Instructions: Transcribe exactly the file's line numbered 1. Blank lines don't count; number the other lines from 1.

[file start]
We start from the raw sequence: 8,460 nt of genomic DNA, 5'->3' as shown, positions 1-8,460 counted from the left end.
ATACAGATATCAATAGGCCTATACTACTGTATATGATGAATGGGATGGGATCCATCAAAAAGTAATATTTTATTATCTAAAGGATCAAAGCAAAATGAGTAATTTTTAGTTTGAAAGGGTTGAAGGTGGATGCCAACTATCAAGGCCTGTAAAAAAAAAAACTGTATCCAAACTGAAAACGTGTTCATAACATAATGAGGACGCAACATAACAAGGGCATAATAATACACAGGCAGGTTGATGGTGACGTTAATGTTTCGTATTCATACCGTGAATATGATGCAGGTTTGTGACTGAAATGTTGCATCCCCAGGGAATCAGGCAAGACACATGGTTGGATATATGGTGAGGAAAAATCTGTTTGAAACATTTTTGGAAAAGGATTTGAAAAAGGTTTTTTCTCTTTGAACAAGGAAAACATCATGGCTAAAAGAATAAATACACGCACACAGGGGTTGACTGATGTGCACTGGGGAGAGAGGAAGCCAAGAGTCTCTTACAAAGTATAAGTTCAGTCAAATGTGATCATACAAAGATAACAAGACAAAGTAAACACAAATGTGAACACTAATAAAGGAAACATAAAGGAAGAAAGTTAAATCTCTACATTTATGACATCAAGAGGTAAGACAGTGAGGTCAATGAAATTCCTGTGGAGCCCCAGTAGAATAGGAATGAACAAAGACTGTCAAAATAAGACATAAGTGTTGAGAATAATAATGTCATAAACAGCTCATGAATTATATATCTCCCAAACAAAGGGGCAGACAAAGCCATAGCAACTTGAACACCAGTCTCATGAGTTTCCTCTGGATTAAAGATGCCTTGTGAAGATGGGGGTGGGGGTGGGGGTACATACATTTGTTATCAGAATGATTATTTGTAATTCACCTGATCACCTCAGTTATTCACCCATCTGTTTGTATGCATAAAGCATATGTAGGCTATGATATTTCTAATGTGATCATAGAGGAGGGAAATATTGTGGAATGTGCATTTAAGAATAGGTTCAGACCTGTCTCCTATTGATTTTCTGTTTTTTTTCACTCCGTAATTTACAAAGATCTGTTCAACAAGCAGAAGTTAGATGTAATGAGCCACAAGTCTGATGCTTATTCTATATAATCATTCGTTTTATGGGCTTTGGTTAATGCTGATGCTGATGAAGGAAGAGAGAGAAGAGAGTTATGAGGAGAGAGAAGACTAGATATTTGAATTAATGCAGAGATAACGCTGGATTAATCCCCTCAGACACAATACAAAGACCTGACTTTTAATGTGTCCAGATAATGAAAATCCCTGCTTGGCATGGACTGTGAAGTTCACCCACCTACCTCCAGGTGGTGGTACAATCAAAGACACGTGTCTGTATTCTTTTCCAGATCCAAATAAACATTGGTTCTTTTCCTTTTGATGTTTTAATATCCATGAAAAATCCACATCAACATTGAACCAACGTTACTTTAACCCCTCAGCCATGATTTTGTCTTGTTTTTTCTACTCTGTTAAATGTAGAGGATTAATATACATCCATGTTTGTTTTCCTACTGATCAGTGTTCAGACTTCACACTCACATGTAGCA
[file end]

We start from the raw sequence: 8,460 nt of genomic DNA, 5'->3' as shown, positions 1-8,460 counted from the left end.